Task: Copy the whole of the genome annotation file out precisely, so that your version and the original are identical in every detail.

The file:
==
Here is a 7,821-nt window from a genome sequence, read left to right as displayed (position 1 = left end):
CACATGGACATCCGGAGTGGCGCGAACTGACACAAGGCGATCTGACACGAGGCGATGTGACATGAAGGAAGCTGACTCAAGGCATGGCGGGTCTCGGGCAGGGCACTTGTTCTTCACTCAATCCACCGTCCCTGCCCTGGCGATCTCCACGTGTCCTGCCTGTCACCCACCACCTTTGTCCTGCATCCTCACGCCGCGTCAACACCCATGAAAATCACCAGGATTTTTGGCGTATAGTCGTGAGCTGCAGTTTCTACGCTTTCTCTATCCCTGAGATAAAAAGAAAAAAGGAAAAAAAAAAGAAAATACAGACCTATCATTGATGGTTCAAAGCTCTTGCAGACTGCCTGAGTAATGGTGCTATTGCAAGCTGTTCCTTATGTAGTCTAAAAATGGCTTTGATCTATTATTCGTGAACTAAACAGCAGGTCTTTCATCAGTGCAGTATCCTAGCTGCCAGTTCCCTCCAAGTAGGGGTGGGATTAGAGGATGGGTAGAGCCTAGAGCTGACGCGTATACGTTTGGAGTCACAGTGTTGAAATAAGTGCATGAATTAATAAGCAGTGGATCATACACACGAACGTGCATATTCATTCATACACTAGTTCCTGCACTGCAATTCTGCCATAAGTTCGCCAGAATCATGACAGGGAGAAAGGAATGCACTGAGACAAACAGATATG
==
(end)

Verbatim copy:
Here is a 7,821-nt window from a genome sequence, read left to right as displayed (position 1 = left end):
CACATGGACATCCGGAGTGGCGCGAACTGACACAAGGCGATCTGACACGAGGCGATGTGACATGAAGGAAGCTGACTCAAGGCATGGCGGGTCTCGGGCAGGGCACTTGTTCTTCACTCAATCCACCGTCCCTGCCCTGGCGATCTCCACGTGTCCTGCCTGTCACCCACCACCTTTGTCCTGCATCCTCACGCCGCGTCAACACCCATGAAAATCACCAGGATTTTTGGCGTATAGTCGTGAGCTGCAGTTTCTACGCTTTCTCTATCCCTGAGATAAAAAGAAAAAAGGAAAAAAAAAAGAAAATACAGACCTATCATTGATGGTTCAAAGCTCTTGCAGACTGCCTGAGTAATGGTGCTATTGCAAGCTGTTCCTTATGTAGTCTAAAAATGGCTTTGATCTATTATTCGTGAACTAAACAGCAGGTCTTTCATCAGTGCAGTATCCTAGCTGCCAGTTCCCTCCAAGTAGGGGTGGGATTAGAGGATGGGTAGAGCCTAGAGCTGACGCGTATACGTTTGGAGTCACAGTGTTGAAATAAGTGCATGAATTAATAAGCAGTGGATCATACACACGAACGTGCATATTCATTCATACACTAGTTCCTGCACTGCAATTCTGCCATAAGTTCGCCAGAATCATGACAGGGAGAAAGGAATGCACTGAGACAAACAGATATG